Authorities were working Monday to learn the identities of a number of survivors who apparently walked away from this weekend’s fiery crash in an Interstate 5 truck tunnel, and, as far as officials are concerned, disappeared into thin air.
At least nine unaccounted-for drivers are presumed to have been in the tunnel at the time of the massive chain-reaction crash that temporarily severed California’s primary north-south traffic artery Friday night.
Two men and a 6-year-old boy died in the 1,500-degree inferno that engulfed 30 big rigs and one passenger vehicle. Ten people were treated for mild and moderate injuries, and 10 others escaped unharmed.
That left nine vehicles with drivers, and possibly passengers, unaccounted for.
California Highway Patrol investigators said they were confident only three people died.
“We have no idea” what became of those who have not been in touch with authorities, said CHP Assistant Chief Warren Stanley on Monday. “We haven’t identified all the vehicles, we haven’t identified all the drivers.”
The tunnel, which primarily carries truck traffic, has been closed indefinitely. As a result, big rigs have been routed to commuter traffic lanes atop the scorched passageway.
The heavily used, 1970s-era tunnel has been the site of relatively few accidents in the last three years, and the subject of no formal complaints from trucking companies, labor unions or professional associations, according to Caltrans officials.
Douglas Failing, Caltrans director for Los Angeles and Ventura counties, said there had been five accidents and no fatalities within 1,000 feet of the two-lane tunnel from 2004 through 2006. “It is well below other similar areas,” he said.
Some truckers, however, said the dark, curving tunnel was known to be dangerous.
“I have driven a gasoline tanker truck through the Santa Clarita tunnel more times than I care to remember,” said Bill Stech, 50, of Bakersfield. “The steep descending grade, the turns, the blind spots and the barely illuminated tunnel make for one of the hairiest stretches of highway I’ve ever driven.”
Failing said Caltrans is considering improving the lighting in the tunnel, adding flashing warning signs and lowering its 55-mph speed limit.
The cause of the accident remains under investigation.
The dead have yet to be identified officially, but one likely casualty was trucker Ricardo Cibrian. He called a friend from his cell phone to say he was trapped in the wreckage. Then the friend heard an explosion, and the line went dead, according to a neighbor who said she learned of the call from Cibrian’s wife.
“They told us that they found his body. They found his body in the truck,” said the neighbor, 21-year-old Espree Campos. “He said that the truck in front was on fire and the car behind him hit his truck and he was trapped.” she said.
Cibrian’s wife, Victoria Martinez, was headed to Mexico on Monday to obtain dental records that could confirm her husband’s identity, Campos said.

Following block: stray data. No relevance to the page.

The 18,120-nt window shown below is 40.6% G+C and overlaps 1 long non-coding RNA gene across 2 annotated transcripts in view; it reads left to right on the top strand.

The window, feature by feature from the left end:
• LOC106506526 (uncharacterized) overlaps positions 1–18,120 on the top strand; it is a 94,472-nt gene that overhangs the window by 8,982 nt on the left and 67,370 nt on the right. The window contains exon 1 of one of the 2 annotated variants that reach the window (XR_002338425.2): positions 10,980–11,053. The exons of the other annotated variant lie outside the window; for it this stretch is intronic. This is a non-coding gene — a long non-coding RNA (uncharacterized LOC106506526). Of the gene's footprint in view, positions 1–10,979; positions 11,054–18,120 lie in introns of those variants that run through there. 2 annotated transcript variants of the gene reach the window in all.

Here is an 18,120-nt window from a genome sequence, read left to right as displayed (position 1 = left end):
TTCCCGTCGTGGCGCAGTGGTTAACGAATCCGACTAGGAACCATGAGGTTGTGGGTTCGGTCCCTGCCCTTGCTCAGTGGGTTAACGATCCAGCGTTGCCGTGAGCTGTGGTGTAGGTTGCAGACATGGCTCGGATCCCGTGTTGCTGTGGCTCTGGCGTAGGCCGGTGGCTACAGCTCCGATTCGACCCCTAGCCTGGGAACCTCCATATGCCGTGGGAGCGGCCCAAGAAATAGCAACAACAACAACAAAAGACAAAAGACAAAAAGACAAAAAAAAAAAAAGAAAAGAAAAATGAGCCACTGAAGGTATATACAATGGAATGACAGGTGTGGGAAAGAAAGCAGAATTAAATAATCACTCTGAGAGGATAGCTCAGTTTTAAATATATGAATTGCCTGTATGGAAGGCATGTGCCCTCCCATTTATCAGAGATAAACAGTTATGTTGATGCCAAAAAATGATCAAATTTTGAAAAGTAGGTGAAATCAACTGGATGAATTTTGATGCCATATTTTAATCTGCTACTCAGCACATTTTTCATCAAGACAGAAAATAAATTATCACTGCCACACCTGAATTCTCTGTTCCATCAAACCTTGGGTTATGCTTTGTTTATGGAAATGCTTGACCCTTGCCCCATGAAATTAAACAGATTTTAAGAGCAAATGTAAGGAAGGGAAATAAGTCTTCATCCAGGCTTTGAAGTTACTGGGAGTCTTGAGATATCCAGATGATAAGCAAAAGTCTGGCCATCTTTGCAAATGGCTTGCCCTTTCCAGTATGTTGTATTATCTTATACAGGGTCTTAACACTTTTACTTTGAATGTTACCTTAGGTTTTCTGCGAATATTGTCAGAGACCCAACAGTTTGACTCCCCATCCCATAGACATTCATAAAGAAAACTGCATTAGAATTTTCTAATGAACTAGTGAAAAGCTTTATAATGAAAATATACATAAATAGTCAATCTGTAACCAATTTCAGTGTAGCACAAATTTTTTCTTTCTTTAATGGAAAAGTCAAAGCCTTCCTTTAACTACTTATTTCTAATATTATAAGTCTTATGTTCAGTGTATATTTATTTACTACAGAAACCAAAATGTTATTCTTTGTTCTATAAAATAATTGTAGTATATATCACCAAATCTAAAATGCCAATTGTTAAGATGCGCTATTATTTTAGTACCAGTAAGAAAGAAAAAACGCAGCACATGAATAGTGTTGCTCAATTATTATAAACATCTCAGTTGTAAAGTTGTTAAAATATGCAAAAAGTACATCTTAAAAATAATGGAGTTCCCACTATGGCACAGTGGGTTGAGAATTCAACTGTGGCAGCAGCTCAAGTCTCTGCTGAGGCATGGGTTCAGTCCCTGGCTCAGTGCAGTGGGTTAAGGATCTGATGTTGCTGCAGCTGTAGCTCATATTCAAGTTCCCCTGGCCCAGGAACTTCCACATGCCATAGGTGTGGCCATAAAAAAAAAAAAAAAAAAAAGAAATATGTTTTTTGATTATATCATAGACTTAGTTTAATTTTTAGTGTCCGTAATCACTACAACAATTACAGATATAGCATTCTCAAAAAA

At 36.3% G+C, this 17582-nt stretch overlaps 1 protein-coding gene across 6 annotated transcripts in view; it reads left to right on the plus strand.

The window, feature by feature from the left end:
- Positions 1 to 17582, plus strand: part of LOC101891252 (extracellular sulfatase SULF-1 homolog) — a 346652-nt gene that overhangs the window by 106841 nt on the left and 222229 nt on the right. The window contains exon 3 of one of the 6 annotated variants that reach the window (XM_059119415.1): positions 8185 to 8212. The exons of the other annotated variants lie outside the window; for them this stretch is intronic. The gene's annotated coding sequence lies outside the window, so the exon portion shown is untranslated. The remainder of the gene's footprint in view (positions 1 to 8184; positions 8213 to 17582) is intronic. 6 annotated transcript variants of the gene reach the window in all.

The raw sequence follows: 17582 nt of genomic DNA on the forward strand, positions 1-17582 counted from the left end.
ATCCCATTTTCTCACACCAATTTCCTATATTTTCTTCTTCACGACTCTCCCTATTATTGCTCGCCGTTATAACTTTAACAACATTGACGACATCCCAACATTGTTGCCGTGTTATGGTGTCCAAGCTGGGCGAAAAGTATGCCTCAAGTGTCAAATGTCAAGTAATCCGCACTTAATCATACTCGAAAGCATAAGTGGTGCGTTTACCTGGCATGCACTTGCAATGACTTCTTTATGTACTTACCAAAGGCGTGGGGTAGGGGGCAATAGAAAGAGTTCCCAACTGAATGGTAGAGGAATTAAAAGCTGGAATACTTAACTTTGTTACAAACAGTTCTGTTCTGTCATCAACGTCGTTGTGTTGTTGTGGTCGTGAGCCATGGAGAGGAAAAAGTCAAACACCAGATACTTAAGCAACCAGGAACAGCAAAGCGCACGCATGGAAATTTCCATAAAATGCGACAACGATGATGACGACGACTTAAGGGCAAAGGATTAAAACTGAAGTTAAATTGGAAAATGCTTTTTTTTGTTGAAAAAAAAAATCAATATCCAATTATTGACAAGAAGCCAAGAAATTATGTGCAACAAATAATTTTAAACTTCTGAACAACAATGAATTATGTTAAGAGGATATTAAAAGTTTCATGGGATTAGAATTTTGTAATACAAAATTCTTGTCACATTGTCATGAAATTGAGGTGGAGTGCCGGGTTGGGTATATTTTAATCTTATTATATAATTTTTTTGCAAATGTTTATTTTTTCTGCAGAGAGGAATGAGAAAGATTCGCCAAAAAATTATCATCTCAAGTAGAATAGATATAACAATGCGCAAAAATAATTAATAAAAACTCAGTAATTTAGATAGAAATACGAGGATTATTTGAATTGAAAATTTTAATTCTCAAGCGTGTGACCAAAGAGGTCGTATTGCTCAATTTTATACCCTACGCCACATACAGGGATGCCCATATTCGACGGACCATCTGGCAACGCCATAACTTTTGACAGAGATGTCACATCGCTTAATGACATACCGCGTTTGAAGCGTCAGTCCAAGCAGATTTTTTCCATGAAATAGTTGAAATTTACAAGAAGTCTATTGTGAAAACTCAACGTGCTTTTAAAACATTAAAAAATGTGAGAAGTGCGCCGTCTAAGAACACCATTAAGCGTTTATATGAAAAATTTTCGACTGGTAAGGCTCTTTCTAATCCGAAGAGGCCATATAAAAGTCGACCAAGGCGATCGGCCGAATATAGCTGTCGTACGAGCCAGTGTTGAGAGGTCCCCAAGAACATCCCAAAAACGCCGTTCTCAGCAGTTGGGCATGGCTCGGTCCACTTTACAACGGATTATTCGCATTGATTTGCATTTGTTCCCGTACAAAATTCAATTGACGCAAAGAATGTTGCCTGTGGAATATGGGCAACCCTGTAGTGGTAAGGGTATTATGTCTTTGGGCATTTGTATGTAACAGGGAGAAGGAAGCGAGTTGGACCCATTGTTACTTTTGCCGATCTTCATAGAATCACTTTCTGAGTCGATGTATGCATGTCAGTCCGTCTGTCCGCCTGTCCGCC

Surprisingly, local officials and commuters avoided serious travel headaches Monday.
Motorists who anticipated blockage seeped onto secondary roads rather than chancing the newly reopened passageway on I-5 just south of the California 14 intersection. Others ventured onto the freeway after giving themselves more time than usual for their commutes.
Still others left their cars at home and queued in front of ticket machines at Metrolink stations. Rail officials had added more cars to accommodate the increase in riders.
In all, traffic on the freeway, which reopened at 3 a.m. Monday -- earlier than Caltrans officials had anticipated -- was lighter than usual.
“We’re terribly relieved,” said John Lutz, a CHP spokesman.
“We think the crisis may have passed,” said Metrolink spokeswoman Denise Tyrrell.
Below the freeway’s passenger car lanes, the truck tunnel remained closed and probably will remain so for months, officials said.
Failing said officials were trying to determine the extent of the damage to the steel and concrete tunnel. The fire burned so intensely that it melted concrete and caused steel reinforcement bars to pull away from the concrete.
State transit officials have installed supports to buttress the tunnel’s roof.
Signs of the accident’s magnitude were abundant outside the tunnel -- from the blackened, blistered walls to the smashed cantaloupes and dented cans that lay against a pillar that a produce truck smashed into just outside the tunnel.
Thousands of nails littered the ground, remnants of another truck that lost its cargo in the accident.
Stanley called the crash “the worst . . . I have personally seen” in 25 years with CHP. The intense heat reduced much of the wreckage to ashes, molten metal and partial hulks.
“All that was left of one big rig was part of the engine block and a little bit of the frame,” Stanley said.
Some truckers were concerned that the tunnel’s closure will pose serious problems for big riggers, adding to fuel costs, delaying deliveries and complicating the delicate choreography at major warehouses and distribution sites.
Secondary roads, they said, weren’t made to handle heavier loads.
“I don’t know what it’s going to be like,” said 43-year-old John Stipetich, a 10-year veteran trucker. “It’s the only interstate that connects northern and southern California.
“If any part of it shuts down, there’s just no good way around it.”
Times staff writers Scott Gold, Jason Song, John Paul Renaud, James Ricci and Jeff Rabin contributed to this report.